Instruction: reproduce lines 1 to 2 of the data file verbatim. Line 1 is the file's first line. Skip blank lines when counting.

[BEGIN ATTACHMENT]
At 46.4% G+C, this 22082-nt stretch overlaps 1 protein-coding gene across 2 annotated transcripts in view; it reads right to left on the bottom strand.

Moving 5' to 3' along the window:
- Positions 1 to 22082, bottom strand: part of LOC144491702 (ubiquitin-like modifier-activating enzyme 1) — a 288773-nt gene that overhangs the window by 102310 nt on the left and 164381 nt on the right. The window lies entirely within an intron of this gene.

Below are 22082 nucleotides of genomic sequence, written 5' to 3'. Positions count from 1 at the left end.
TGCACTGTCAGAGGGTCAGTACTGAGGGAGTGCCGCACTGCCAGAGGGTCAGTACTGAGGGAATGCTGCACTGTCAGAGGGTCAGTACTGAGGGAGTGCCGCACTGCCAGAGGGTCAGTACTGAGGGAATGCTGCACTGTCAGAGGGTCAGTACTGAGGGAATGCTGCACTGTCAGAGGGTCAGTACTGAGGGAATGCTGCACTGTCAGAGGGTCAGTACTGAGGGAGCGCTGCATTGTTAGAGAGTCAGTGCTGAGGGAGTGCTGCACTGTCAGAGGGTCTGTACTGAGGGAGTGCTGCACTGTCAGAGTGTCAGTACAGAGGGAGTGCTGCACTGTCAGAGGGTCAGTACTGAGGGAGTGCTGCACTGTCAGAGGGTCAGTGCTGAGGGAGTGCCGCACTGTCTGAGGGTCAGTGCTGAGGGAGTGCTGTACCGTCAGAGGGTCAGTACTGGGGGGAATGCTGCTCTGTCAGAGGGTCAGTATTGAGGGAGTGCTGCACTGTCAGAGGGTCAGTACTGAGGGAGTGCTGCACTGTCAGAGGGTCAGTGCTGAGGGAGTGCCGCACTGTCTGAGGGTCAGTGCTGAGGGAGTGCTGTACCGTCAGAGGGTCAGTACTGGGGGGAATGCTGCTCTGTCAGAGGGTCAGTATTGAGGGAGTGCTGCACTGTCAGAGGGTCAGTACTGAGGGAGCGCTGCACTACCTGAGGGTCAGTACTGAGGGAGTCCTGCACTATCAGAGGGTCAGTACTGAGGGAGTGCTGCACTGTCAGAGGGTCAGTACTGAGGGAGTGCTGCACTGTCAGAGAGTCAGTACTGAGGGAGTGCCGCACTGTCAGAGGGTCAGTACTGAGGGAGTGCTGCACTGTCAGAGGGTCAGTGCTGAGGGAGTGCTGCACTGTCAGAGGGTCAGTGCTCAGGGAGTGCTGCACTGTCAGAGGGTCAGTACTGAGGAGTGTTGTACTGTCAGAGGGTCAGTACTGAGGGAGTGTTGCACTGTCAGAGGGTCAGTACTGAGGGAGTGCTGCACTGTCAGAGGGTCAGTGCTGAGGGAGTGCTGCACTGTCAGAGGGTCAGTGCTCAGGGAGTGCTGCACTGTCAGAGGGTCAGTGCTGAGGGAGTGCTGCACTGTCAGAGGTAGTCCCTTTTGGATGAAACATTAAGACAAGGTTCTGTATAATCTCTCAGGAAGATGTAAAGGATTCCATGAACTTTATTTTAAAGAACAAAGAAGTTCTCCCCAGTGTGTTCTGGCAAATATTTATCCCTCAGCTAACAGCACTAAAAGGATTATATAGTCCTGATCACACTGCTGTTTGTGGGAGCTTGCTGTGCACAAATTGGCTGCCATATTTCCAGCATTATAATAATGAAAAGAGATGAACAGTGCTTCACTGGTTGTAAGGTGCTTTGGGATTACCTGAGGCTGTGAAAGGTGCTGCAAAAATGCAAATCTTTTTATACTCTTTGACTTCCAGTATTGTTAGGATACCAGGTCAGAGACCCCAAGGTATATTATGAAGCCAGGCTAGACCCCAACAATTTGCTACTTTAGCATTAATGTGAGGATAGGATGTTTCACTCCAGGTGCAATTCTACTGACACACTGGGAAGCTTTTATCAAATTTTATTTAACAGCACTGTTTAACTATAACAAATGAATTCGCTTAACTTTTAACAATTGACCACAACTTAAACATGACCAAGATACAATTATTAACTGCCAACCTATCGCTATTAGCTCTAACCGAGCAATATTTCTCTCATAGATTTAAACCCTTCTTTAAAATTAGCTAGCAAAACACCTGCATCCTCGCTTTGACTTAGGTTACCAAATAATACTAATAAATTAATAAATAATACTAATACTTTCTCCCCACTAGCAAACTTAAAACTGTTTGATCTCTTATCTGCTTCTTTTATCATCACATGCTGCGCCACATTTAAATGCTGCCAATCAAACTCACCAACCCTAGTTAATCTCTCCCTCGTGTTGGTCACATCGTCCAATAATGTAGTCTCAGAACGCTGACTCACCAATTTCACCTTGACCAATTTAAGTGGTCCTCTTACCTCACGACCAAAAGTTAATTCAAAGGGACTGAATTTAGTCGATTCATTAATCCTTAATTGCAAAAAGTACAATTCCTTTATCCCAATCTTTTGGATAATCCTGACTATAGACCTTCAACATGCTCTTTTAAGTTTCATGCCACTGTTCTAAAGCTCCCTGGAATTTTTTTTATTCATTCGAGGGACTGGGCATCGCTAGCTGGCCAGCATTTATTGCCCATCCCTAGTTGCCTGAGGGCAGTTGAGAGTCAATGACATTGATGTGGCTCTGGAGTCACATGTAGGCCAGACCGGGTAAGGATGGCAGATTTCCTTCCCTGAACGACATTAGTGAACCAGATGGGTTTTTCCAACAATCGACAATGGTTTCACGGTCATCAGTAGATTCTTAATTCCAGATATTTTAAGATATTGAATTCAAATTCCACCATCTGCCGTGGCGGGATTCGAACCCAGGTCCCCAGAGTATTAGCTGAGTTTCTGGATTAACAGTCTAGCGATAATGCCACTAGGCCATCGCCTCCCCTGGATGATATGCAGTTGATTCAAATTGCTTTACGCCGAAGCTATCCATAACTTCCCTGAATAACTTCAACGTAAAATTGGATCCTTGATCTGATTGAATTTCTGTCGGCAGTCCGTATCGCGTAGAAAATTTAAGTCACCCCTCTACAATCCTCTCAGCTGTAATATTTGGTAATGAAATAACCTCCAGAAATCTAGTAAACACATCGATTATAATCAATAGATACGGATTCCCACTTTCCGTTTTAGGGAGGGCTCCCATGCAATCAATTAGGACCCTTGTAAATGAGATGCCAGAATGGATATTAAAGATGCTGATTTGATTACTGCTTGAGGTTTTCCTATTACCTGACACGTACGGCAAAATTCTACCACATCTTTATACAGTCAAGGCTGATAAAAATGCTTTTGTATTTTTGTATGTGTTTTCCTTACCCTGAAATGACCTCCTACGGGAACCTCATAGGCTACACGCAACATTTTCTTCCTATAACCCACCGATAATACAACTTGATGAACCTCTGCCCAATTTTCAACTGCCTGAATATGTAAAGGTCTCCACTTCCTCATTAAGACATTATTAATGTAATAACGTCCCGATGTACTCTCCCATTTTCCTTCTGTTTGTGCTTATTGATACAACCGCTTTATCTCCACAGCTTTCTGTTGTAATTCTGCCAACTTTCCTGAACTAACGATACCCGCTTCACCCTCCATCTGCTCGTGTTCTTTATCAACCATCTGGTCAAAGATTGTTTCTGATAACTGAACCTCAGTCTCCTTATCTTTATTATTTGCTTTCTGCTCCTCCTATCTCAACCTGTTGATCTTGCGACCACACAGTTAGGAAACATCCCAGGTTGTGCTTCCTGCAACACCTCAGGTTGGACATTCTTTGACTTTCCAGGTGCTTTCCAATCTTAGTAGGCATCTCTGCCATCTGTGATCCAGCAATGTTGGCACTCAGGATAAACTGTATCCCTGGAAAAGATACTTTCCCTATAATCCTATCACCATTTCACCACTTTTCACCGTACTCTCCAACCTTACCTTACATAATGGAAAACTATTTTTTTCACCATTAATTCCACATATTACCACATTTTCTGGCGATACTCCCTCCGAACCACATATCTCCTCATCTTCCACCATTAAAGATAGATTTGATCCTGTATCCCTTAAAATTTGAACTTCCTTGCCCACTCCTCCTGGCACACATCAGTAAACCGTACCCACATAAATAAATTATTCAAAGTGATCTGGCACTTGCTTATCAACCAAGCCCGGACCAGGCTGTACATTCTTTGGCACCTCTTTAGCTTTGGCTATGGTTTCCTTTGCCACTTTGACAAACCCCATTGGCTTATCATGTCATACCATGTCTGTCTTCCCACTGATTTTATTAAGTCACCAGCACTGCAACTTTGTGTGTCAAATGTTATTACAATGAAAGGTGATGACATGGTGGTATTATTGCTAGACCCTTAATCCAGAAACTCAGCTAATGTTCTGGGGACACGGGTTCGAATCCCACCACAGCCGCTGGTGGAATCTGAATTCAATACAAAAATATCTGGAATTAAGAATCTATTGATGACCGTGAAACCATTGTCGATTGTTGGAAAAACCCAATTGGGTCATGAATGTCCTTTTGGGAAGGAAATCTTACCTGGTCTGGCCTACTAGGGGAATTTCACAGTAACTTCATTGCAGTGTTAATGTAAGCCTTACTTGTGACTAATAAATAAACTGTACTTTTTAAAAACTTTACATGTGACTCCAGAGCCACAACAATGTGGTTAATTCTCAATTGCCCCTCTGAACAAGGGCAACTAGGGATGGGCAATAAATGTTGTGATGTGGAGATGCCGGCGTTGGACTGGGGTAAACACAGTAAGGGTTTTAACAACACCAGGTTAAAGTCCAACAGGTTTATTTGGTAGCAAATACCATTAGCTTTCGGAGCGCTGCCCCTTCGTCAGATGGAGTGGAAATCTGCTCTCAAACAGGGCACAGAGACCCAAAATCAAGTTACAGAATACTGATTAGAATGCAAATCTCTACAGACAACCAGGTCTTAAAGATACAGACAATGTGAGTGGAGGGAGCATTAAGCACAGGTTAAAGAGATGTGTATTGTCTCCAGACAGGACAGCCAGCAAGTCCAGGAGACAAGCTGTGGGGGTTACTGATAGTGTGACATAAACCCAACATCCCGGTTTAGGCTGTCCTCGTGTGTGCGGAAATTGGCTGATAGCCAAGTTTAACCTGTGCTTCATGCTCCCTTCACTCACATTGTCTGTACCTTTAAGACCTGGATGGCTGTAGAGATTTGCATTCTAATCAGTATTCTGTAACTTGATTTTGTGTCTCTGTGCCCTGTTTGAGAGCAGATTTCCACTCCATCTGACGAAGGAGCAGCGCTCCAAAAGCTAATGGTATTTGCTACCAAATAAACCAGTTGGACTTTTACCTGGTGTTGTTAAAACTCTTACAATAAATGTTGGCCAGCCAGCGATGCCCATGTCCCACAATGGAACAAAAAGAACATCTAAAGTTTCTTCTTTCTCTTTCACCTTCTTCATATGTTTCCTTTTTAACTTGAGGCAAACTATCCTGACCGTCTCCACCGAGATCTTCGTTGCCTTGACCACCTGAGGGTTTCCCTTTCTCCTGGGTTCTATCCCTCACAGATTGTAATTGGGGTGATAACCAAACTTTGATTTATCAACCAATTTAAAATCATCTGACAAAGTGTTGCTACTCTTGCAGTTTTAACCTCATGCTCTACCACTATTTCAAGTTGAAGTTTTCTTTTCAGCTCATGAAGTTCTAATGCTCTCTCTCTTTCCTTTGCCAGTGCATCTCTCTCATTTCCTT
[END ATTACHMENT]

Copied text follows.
At 46.4% G+C, this 22082-nt stretch overlaps 1 protein-coding gene across 2 annotated transcripts in view; it reads right to left on the bottom strand.

Moving 5' to 3' along the window: